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07 March 2009

ACCA underlines transparency and accountability as key for reform

Reform of the regulatory structures is certainly needed, yet a complete clampdown would be a mistake, ACCA concludes. Improving international co-operation is key, but will not be achieved without reform of global governance structures.

Reform of the regulatory structures is certainly needed, yet a complete clampdown would be a mistake, ACCA - the global body for professional accountants – concludes in its recommendations to the G-20 meeting in London.


The emphasis must be on transparency and accountability, with international standards guiding regulators, ACCA underlines. Improving international co-operation is one key area, but will not be achieved without reform of global governance structures.


ACCA recommendations:

1. The regulatory framework needs to be redesigned to cater for increasingly complex financial structures, and steps need to be taken to improve the transparency and stability of financial markets. The questions that need to be examined are many, and include: how to cope with the increasing complexity of financial markets; how to strike a balance between financial innovation and the management of systemic risks; what the role of global co-ordination of financial regulation should be.


2. In the interest of establishing a valid internationally accepted standard, rather than continuing with or reverting to disparate sets of regional rules, the focus should be on ensuring that IFRS continues to be a high quality, largely principles-based accounting language. An essential requirement for this is that the governance and process arrangements for the IASB (as the standard setting body), and its parent foundation, the IASCF, are in proportion to the global reach of their standards.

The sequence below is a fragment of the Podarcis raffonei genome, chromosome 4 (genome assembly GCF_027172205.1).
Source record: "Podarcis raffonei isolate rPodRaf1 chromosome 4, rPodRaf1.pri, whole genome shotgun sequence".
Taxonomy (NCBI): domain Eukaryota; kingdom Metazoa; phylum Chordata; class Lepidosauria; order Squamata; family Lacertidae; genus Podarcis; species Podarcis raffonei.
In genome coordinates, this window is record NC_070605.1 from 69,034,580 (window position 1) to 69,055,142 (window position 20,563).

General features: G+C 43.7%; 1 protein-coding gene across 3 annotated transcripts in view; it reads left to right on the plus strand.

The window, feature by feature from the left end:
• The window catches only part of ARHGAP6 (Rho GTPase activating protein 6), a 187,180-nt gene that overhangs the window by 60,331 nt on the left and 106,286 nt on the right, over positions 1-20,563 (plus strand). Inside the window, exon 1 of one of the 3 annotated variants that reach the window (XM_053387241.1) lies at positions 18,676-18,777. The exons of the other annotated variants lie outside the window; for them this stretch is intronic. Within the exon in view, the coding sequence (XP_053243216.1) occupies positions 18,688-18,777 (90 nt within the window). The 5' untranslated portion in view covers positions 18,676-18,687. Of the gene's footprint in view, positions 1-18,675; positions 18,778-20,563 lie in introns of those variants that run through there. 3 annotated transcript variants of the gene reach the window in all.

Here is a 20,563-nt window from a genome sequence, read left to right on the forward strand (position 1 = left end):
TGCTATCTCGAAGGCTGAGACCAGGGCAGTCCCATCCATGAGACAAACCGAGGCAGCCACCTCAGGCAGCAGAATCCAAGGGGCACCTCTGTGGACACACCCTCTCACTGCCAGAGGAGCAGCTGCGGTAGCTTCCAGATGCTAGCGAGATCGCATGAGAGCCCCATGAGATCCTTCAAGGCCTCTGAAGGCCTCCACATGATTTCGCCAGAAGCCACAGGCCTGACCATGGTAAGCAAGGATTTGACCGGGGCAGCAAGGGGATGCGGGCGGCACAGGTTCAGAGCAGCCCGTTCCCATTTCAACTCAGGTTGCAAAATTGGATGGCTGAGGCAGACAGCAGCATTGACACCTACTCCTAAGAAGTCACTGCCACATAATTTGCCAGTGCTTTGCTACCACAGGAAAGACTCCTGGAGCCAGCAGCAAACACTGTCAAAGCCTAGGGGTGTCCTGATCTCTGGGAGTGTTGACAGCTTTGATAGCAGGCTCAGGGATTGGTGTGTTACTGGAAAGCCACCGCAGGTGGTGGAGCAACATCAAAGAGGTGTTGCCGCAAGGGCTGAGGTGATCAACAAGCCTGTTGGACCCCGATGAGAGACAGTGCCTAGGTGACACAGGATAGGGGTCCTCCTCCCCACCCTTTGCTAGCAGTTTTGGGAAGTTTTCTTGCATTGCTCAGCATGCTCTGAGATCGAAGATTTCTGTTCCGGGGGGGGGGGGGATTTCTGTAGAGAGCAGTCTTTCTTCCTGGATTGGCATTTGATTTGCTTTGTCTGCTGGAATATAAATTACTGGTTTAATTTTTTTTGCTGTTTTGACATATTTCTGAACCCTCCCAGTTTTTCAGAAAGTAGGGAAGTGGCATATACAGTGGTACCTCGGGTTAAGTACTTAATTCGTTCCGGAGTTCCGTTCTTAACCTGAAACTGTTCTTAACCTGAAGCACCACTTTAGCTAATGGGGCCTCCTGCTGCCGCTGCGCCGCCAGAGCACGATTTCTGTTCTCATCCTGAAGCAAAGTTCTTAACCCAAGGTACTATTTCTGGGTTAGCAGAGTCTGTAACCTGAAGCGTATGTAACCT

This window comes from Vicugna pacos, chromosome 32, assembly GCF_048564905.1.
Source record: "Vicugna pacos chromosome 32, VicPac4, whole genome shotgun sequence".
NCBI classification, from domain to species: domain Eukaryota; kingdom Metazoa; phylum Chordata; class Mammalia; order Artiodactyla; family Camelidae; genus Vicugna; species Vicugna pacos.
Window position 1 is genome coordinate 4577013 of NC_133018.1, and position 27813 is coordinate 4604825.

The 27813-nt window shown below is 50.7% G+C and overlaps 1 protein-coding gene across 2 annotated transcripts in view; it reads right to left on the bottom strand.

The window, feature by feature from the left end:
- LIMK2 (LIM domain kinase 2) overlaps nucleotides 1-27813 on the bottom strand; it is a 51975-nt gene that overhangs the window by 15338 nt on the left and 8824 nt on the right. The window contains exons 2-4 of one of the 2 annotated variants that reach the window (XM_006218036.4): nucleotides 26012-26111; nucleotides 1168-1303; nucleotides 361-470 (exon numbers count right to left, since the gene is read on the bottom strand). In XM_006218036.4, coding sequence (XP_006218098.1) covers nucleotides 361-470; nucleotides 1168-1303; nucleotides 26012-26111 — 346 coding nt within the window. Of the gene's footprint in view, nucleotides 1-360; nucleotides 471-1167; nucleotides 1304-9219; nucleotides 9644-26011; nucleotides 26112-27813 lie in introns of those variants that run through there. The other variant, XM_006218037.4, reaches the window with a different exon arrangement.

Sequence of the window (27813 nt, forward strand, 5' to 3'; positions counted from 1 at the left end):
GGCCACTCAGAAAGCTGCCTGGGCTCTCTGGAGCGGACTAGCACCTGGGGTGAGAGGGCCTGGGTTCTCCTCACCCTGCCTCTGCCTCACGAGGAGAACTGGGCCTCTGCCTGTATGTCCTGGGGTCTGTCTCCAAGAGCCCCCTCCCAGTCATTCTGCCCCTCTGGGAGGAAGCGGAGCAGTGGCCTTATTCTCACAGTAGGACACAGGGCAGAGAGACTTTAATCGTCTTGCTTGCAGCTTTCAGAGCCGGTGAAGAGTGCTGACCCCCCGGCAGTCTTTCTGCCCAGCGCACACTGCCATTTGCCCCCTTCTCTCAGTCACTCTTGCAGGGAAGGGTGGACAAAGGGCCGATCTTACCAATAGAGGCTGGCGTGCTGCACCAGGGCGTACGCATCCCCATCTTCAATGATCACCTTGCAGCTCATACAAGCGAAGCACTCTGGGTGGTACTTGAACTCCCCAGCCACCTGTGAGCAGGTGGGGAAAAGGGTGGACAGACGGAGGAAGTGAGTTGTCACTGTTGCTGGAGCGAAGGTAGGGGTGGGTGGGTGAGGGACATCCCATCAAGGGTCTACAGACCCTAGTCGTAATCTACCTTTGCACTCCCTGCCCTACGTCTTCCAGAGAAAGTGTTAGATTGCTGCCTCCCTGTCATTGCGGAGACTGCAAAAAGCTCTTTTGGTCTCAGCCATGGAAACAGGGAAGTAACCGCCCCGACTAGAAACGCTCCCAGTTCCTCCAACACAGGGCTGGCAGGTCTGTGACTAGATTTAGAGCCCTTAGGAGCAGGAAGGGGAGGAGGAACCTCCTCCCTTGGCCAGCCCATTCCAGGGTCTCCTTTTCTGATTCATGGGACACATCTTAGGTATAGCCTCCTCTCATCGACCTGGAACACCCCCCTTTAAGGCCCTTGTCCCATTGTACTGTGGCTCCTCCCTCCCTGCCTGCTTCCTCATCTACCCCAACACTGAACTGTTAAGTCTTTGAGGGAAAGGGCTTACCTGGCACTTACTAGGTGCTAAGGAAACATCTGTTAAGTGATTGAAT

3. Priority must be placed on ensuring that existing legislative and regulatory measures are implemented and enforced effectively, rather than reactively rushing through new legislation.


4. In areas such as accounting, being too prescriptive with global measures could backfire. Issuing guidance that results in mechanical rule-following would be a recipe for disaster. Principles-based standard setting and professional judgement have a vital role to play and should not stifle recovery.


5. Issues of global governance and the importance of international co-operation need to be addressed. These include, for example, the need to improve co-ordination at global level and to review the role of international financial institutions.


6. The extent of the optional use of fair value has arguably been too wide. This has made the accounting for financial instruments harder to understand, comparability between entities even within the same sector has been diminished and it has probably increased the use of less reliable values. IASB should not allow further classes of liabilities to be stated at fair value, beyond those currently permitted.


7. ACCA does not believe that fair value accounting is a cause of the banking crisis. The calls for its suspension can be seen as trying to sweep the problems under the carpet, which would, if allowed, risk undermining the remaining confidence in the financial system.


8. The IASB could use the financial turmoil as an opportunity to establish definitively its long-delayed conceptual framework for financial reporting. The fair value crisis has shown the need for clarification of the purpose of accounts so that expectations of stakeholders are appropriately set and a clear framework established for the improvement and application of standards.


9. World leaders will need to consider whether there should be a formal agreement to make the G-20 feature a long-term feature of global governance.


The full document is attached below.


© ACCA - Association of Chartered Certified Accountants

Documents associated with this article

ACCA Recommendations on G20 - Final.pdf

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